According to its mission statement, the Port of Kalama’s goal is “to induce capital investment in an environmentally responsible manner to create jobs and to enhance public recreational opportunities.” Since expansion has revealed a less-than-complete commitment to hiring locally at the grain mill facilities that lay along the Columbia River, the Longview-Kelso Building and Construction Trades Council has been demonstrating outside of the Washington port demanding that leaders live up to the mission of helping the local economy by contracting companies that will employ the region’s tradesmen and women.
According to Cowlitz County planning officials, Temco is planning a $50 million expansion, building eight to 12 new storage silos, new rail lines and new conveyor belts. Temco is the latest Columbia River terminal to expand following the 2010 deepening of the Columbia River channel that allows ships to carry larger loads of bulk cargo.
Two companies are in the running for the general construction contract, according to the unions and Longview-based contractor JH Kelly. Borton LC of Kansas has said it would hire Kelly to do about 85 percent of the work, including concrete, structural steel, electrical, piping and millwright work, Kelly officials said.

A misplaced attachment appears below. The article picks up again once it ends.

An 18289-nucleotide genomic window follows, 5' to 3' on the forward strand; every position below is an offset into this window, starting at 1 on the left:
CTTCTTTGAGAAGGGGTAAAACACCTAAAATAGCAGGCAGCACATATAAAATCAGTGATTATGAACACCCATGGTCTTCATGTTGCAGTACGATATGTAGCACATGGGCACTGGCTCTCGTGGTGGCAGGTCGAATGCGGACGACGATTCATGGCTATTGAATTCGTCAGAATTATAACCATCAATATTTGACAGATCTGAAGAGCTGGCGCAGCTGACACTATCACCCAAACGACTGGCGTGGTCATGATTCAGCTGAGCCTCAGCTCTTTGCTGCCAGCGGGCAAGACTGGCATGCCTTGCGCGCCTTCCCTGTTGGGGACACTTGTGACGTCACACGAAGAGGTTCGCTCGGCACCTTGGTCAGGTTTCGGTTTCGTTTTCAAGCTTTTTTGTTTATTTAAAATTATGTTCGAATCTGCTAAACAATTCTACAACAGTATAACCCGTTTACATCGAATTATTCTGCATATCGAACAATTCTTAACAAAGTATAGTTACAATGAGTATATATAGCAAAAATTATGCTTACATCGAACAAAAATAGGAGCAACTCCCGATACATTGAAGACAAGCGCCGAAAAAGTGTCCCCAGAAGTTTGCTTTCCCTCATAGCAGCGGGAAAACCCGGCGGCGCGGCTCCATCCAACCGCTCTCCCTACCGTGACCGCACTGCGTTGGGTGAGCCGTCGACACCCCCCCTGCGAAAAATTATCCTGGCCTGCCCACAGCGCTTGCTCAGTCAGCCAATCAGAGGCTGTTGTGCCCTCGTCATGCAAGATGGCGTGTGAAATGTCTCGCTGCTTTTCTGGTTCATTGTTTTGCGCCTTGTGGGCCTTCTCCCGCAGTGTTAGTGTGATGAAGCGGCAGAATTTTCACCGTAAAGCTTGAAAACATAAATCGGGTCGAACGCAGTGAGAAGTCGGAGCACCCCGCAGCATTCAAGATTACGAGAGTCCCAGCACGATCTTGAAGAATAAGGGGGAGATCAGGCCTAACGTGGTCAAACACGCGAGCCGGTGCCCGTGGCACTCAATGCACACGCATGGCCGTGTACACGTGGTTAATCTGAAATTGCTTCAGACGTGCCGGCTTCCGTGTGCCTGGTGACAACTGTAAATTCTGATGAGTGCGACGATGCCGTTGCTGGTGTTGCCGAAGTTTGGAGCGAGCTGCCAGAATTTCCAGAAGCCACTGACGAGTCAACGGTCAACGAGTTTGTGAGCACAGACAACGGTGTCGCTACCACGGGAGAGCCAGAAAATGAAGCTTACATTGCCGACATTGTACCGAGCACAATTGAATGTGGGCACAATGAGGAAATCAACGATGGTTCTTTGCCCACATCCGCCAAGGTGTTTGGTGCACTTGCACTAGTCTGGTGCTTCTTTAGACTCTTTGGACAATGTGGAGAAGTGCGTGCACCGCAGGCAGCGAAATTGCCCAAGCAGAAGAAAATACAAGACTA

“It would be a good opportunity for us because it’s local, and it’s a year-and-a-half long job,” Terry Major, Kelly’s senior vice president, said in a telephone interview after the rally. He estimated the Temco expansion would support more than 100 union jobs for Kelly.
The demonstrators’ raison d’etre goes beyond the jobs themselves: they are fighting for the effect on the local economy when workers’ wages are shipped out of town:
The trade unions are still smarting because they feel they were left out of the construction of the EGT terminal in Longview. The local union halls reported little activity during the 18-month construction period of the EGT terminal because general contractor Ibberson hired a large percentage of the 300 workers from outside the region, union officials said.
Out-of-town workers “are bringing (money) home. It doesn’t stay in the community. Somehow we need to get local people working,” said Butch Willman, business manager for Longview-based Laborers’ International Union of North America Local 791.
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